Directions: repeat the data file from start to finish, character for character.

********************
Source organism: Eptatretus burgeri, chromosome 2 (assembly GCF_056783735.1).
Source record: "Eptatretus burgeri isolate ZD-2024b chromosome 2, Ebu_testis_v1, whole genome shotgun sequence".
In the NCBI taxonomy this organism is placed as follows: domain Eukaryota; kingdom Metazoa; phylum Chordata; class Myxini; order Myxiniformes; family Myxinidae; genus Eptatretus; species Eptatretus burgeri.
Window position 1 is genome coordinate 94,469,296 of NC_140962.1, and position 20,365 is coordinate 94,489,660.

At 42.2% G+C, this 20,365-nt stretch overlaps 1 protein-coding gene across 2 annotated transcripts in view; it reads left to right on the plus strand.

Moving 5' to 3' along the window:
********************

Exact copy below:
Source organism: Eptatretus burgeri, chromosome 2 (assembly GCF_056783735.1).
Source record: "Eptatretus burgeri isolate ZD-2024b chromosome 2, Ebu_testis_v1, whole genome shotgun sequence".
In the NCBI taxonomy this organism is placed as follows: domain Eukaryota; kingdom Metazoa; phylum Chordata; class Myxini; order Myxiniformes; family Myxinidae; genus Eptatretus; species Eptatretus burgeri.
Window position 1 is genome coordinate 94,469,296 of NC_140962.1, and position 20,365 is coordinate 94,489,660.

At 42.2% G+C, this 20,365-nt stretch overlaps 1 protein-coding gene across 2 annotated transcripts in view; it reads left to right on the plus strand.

Moving 5' to 3' along the window: